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Spinach (Spinacia oleracea)

Spinach (Spinacia oleracea)

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Spinach (Spinacia oleracea) originally came from Persia (now Iran) where it was known as aspanakh. The king of Nepal gave the green, leafy vegetable to China as a gift in the 7th century. It was brought to Europe in the 11th century by the Moors, who introduced it to Spain. In England, the name of the vegetable was “the Spanish vegetable. In the 16th century, Catherine de Medici, a member of the Medici family of the Italian Renaissance, became enamoured with the vegetable. When she left her home in Florence, Italy, to marry King Henry II of France, she brought along her own cooks, who could prepare spinach in the many different ways that she liked. The dishes were referred to as la Florentine because they were prepared on a bed of spinach. By the early 19th century, leafy greens were being cultivated in North America. In recent times, it has been popularized by the cartoon character, Popeye, who attributes his amazing strength to a daily diet of the green, leafy vegetable. When Popeye first appeared on January 17, 1929, spinach became the third most popular children’s food after turkey and ice cream. More than 94 percent of Americans associate Popeye with the vegetable.

The leaves are arranged in a way that a seed stalk emerge from. The leaves are somewhat triangular and may be flat or puckered. The flowers produce small dry fruits. Cool weather and deep, rich, well-limed soil are needed to give quick growth and maximum leaf area for spinach. Every two weeks from early spring to late summer, seed can be sown in rows of 30 cm (12 inches) apart, with the plantlets being thinned in the row. If the weather is not too bad, the last sowings produce young plants that grow a crop in the autumn and stand over the winter, providing leaves in early spring or even through the winter if the weather is not too bad.

Spinach may help maintain good vision. The dark green colour of the leaves indicates that they have high levels of chlorophyll and health-promoting carotenoids, including beta carotene, lutein and zeaxanthin. As well as being anti-inflammatory and anti-cancerous, these are important for healthy eye sight and help to prevent macular degeneration cataracts. The quality of the blood can be improved with the help of Spinach, because it is a plant that can restore energy, increase vitality and improve the health of the body. Spinach is rich in iron. This mineral plays a central role in the function of red blood cells, which help transport oxygen around the body, and supports energy production.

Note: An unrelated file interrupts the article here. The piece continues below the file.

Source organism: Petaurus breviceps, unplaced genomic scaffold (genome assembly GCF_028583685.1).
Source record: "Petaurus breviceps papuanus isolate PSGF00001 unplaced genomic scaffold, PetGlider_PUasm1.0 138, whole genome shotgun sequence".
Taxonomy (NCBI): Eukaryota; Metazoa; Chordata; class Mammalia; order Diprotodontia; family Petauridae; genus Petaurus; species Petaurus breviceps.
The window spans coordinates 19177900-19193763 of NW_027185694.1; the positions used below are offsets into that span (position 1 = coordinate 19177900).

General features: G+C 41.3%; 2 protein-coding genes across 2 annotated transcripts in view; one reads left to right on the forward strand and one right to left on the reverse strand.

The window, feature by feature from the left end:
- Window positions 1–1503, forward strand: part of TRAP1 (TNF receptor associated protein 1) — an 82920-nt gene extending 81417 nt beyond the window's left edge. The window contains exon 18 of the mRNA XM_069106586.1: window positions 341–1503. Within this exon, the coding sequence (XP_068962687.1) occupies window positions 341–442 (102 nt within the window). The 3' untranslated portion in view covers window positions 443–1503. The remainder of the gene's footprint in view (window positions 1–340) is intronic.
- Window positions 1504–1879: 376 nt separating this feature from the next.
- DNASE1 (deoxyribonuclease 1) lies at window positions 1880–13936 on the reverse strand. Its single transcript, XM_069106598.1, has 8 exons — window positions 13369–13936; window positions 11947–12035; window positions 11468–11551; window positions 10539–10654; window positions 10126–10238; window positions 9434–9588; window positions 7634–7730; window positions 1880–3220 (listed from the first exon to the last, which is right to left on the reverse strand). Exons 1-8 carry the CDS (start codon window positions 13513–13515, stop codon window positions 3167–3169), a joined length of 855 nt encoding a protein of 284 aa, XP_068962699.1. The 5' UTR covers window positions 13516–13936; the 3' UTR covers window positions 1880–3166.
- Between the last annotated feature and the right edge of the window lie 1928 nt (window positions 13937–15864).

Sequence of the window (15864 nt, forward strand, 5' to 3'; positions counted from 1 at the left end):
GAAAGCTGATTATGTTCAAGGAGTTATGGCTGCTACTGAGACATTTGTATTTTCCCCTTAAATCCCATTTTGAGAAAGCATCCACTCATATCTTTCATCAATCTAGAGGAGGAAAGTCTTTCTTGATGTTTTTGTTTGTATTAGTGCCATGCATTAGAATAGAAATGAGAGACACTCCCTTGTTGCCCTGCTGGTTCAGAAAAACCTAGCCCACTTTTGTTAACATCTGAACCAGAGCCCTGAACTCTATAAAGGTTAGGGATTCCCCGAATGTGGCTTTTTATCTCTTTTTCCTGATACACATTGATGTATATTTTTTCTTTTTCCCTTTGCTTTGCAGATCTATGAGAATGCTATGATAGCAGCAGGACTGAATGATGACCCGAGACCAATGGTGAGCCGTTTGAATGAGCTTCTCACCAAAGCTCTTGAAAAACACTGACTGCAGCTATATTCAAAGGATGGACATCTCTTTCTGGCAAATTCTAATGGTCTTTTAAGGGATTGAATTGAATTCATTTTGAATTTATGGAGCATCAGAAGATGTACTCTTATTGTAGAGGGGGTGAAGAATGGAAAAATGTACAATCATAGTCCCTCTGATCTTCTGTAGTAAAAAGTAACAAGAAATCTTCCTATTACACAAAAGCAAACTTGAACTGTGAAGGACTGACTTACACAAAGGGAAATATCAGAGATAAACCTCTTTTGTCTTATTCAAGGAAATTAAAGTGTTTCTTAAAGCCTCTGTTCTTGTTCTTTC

The nitrates in leafy greens may help improve blood flow and pressure by relaxing the blood vessels and promoting dilation. It is possible to reduce the risk of heart disease and stroke with a reduction in blood pressure. According to studies, nitrate-rich foods, such as spinach, may help with heart attack survival. Spinach may support healthy bones. It is an excellent source of vitamins K and magnesium, as well as being a source of calcium and phosphorus. Maintaining bone health is dependent on the vitamins and minerals that are present.

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HEALTH BENEFITS

Manage blood pressure

In vivo study of effect of spinach on arterial stiffness
Subject Healthy humans (n=27)
Duration 1 week
Dosage 845mg/nitrate/day, 0.6mg nitrate/day
Group
  • Control: low nitrate, asparagus
  • Test group: High nitrate, spinach
Parameters analyzed Profiles of augmentation index, central, and brachial BP were obtained over 180 min post-consumption
Outcomes Visible benefits

A postprandial reduction in augmentation index was observed at 180 min on high-nitrate compared to low-nitrate intervention.

Functions Dietary nitrate from spinach may contribute to beneficial hemodynamic effects of vegetable-rich diets and highlights the potential of developing a targeted dietary approach in the management of elevated blood pressure.

Antioxidant

In vivo study of effect of spinach on oxidative
Subject Human (n=8)
Duration 16 days
Dosage 225g/day/person
Group Test group: consume spinach
Parameters analyzed DNA migration was monitored in single cell gel electrophoresis-comet assays under standard conditions, which reflect single- and double-strand breaks, after treatment of nuclei with lesion-specific enzymes (formamidopyrimidine glycosylase, FPG and endonuclease III, ENDO III) and after treatment of intact cells with H (2)O(2) before, during and after intervention.
Outcomes Visible benefits

While no reduction in DNA damage was observed under standard conditions after different time intervals of spinach intake.

Functions Moderate consumption of spinach causes protection against oxidative DNA damage in humans.

Spinach (Spinacia oleracea) Standardized Extract Powder

  • Help in weight loss
  • Improve immune system
  • Healthy for eyes
  • Lower blood sugar
  • May support healthy bones
  • Rich in iron
  • Rich in chlorophyll
  • Ultrasonic hot water extraction
  • Vegan
  • Non-GMO
  • No Fillers
  • No Flavors
  • No Additives
  • No Preservatives
  • No Artificial Colors
  • Soy and Gluten Free